Nature-Based Imagery Helps People Feel Less Anxious
You don't have to go outside to tap into nature's calming power.
Posted November 6, 2018
Spending time in nature can help allay symptoms of anxiety, a growing body of research indicates. But getting outside isn’t always practical, especially as the days grow shorter and the weather turns colder. Fortunately, there may be a simple workaround. A study published in October in Frontiers in Psychology shows that mentally picturing a nature scene in a vivid, multisensory way can help ease anxious feelings.
What was previously known
Past research had shown that a real-world connection with nature may help keep anxiety at bay. Study coauthor Eric Brymer, Ph.D., a reader in nature and health at Leeds Beckett University in England, says, “We have found a link between feeling highly connected to nature and low levels of anxiety.”
Brymer notes that experiencing nature may have benefits for both state anxiety (anxiety in response to a specific situation that’s viewed as threatening) and trait anxiety (a general proclivity toward feeling anxious). “Being physically active in a nature setting seems to be correlated with lower state and trait anxiety,” he says. “We have also found that state anxiety can be lowered by going into nature.”
What the new study revealed
The new study included 48 adults with symptoms of anxiety, who took part in 10-minute guided imagery sessions led by an audio recording. During the sessions, participants were asked to mentally transport themselves to a nature scene or an urban scene of their own choosing. To make this imagined experience more vivid, participants were asked to:
- Visualize the colors and shapes around them
- Engage other senses, such as smell and touch
- Picture themselves moving and interacting with the scene
Before and after the guided imagery sessions, participants filled out questionnaires that measured their anxiety levels. Both nature-based and urban-based imagery reduced their state anxiety scores, but the effect was enhanced when nature imagery was used.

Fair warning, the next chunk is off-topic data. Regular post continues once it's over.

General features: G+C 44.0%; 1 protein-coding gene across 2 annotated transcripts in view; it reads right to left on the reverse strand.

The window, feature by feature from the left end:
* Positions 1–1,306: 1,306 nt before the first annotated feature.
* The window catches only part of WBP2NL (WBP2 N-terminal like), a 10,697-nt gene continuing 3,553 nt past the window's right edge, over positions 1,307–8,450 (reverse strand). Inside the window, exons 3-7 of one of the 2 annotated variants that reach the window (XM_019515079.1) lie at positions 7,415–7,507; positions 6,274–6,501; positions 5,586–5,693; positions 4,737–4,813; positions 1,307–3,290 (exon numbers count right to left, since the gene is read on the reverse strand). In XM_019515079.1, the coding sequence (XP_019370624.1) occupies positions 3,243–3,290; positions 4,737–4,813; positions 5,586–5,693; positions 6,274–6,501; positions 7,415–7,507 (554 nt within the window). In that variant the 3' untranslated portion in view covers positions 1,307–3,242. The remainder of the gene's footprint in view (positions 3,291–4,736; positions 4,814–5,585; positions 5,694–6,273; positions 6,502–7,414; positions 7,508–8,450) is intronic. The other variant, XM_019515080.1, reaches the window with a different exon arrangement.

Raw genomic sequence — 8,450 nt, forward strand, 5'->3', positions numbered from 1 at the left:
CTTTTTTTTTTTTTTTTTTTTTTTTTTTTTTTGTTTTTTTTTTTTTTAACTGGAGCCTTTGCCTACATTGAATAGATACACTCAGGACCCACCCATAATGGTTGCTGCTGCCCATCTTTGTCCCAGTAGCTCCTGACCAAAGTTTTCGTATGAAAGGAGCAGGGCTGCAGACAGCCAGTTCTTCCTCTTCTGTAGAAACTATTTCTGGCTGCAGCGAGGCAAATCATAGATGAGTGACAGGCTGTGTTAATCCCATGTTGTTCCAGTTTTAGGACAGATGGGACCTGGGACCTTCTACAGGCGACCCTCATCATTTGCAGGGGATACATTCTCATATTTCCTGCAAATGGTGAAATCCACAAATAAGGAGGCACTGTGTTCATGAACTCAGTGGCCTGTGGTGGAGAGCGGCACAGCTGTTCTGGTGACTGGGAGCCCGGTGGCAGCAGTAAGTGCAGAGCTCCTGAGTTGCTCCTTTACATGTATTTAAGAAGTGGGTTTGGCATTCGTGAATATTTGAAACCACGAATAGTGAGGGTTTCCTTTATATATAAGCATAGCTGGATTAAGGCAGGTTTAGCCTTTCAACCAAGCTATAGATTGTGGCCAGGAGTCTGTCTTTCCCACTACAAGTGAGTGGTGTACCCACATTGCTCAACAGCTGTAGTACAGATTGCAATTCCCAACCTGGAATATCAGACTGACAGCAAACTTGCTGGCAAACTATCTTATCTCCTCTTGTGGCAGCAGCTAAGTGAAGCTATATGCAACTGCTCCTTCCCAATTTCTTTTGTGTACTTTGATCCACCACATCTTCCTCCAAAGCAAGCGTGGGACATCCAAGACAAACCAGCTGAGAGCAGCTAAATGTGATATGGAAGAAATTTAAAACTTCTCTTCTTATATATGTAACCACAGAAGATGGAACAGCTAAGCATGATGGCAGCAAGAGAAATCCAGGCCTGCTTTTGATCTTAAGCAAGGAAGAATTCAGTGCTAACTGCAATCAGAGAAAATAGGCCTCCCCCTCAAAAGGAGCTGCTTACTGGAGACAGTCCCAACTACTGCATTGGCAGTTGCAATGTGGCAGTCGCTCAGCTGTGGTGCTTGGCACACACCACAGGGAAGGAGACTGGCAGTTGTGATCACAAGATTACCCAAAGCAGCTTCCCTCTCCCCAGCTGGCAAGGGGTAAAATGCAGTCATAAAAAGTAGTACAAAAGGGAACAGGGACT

Our intuition about nature
If that’s exactly the result you would have guessed, you’re not alone. We seem to intuitively grasp the anxiety-reducing power of nature, even when it’s only an imagined encounter with the natural world.
Consider the participants in this study, for instance. They were explicitly asked to mentally conjure up either a natural setting or an urban setting of their choosing. In the urban condition, they were even given examples such as “a house you like, a new apartment building, or a shopping mall.” Afterward, they were asked to provide keywords describing the imagined scene they had picked for themselves.
Many people in the urban condition found ways to incorporate nature into their imagery, even though they weren’t asked to do so. They reported choosing imagery such as a “tree-lined street” or being “outside an apartment building in a garden.”
To Brymer, the implication is clear: “People seem to know that being in nature, seeing images of nature, imagining nature, etc., has anxiolytic [anxiety-reducing] potential.”
Common knowledge vs. scientific evidence
While the results of this study may not be terribly surprising, they are nonetheless important. According to the researchers, this was the first study to investigate nature-based guided imagery as an intervention for anxiety. As such, it’s a key step in not only validating people’s beliefs, but also exploring how the calming power of nature can best be harnessed for therapeutic purposes.
As Brymer says, “While nature imagery and experiences work for anxiety, the reasons are complex. We need to know more about how it works to have the best opportunity of designing good interventions.”
Nguyen, J., & Brymer, E. (2018). Nature-Based Guided Imagery as an Intervention for State Anxiety. Frontiers in Psychology, 9, 1858. doi:10.3389/fpsyg.2018.01858